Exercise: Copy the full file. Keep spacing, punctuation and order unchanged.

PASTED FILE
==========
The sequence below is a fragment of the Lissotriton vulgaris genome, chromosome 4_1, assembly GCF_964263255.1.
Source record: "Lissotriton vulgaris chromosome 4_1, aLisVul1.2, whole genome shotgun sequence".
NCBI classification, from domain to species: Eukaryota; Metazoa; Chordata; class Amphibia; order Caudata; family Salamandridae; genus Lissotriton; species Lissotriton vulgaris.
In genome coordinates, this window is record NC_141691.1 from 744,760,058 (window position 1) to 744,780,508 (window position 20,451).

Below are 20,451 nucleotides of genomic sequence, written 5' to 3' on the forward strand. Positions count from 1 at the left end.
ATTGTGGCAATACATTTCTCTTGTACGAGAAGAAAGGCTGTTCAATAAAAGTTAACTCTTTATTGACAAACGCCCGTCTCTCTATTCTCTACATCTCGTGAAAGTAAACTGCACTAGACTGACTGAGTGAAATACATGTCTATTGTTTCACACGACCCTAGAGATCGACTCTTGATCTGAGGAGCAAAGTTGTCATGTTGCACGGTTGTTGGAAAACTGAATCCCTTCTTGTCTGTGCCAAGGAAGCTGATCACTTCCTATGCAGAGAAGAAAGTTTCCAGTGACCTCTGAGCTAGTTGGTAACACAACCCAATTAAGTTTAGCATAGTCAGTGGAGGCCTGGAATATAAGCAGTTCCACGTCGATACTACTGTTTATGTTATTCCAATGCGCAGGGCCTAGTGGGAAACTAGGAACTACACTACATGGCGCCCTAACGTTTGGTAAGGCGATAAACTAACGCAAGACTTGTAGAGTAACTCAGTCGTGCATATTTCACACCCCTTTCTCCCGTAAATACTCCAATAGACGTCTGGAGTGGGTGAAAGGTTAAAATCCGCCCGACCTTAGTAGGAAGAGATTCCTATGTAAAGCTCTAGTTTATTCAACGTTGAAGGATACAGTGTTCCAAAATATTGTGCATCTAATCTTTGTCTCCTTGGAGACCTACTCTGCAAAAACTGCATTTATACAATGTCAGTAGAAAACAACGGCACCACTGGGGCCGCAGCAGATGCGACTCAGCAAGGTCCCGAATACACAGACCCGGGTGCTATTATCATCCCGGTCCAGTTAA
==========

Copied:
The sequence below is a fragment of the Lissotriton vulgaris genome, chromosome 4_1, assembly GCF_964263255.1.
Source record: "Lissotriton vulgaris chromosome 4_1, aLisVul1.2, whole genome shotgun sequence".
NCBI classification, from domain to species: Eukaryota; Metazoa; Chordata; class Amphibia; order Caudata; family Salamandridae; genus Lissotriton; species Lissotriton vulgaris.
In genome coordinates, this window is record NC_141691.1 from 744,760,058 (window position 1) to 744,780,508 (window position 20,451).

Below are 20,451 nucleotides of genomic sequence, written 5' to 3' on the forward strand. Positions count from 1 at the left end.
ATTGTGGCAATACATTTCTCTTGTACGAGAAGAAAGGCTGTTCAATAAAAGTTAACTCTTTATTGACAAACGCCCGTCTCTCTATTCTCTACATCTCGTGAAAGTAAACTGCACTAGACTGACTGAGTGAAATACATGTCTATTGTTTCACACGACCCTAGAGATCGACTCTTGATCTGAGGAGCAAAGTTGTCATGTTGCACGGTTGTTGGAAAACTGAATCCCTTCTTGTCTGTGCCAAGGAAGCTGATCACTTCCTATGCAGAGAAGAAAGTTTCCAGTGACCTCTGAGCTAGTTGGTAACACAACCCAATTAAGTTTAGCATAGTCAGTGGAGGCCTGGAATATAAGCAGTTCCACGTCGATACTACTGTTTATGTTATTCCAATGCGCAGGGCCTAGTGGGAAACTAGGAACTACACTACATGGCGCCCTAACGTTTGGTAAGGCGATAAACTAACGCAAGACTTGTAGAGTAACTCAGTCGTGCATATTTCACACCCCTTTCTCCCGTAAATACTCCAATAGACGTCTGGAGTGGGTGAAAGGTTAAAATCCGCCCGACCTTAGTAGGAAGAGATTCCTATGTAAAGCTCTAGTTTATTCAACGTTGAAGGATACAGTGTTCCAAAATATTGTGCATCTAATCTTTGTCTCCTTGGAGACCTACTCTGCAAAAACTGCATTTATACAATGTCAGTAGAAAACAACGGCACCACTGGGGCCGCAGCAGATGCGACTCAGCAAGGTCCCGAATACACAGACCCGGGTGCTATTATCATCCCGGTCCAGTTAA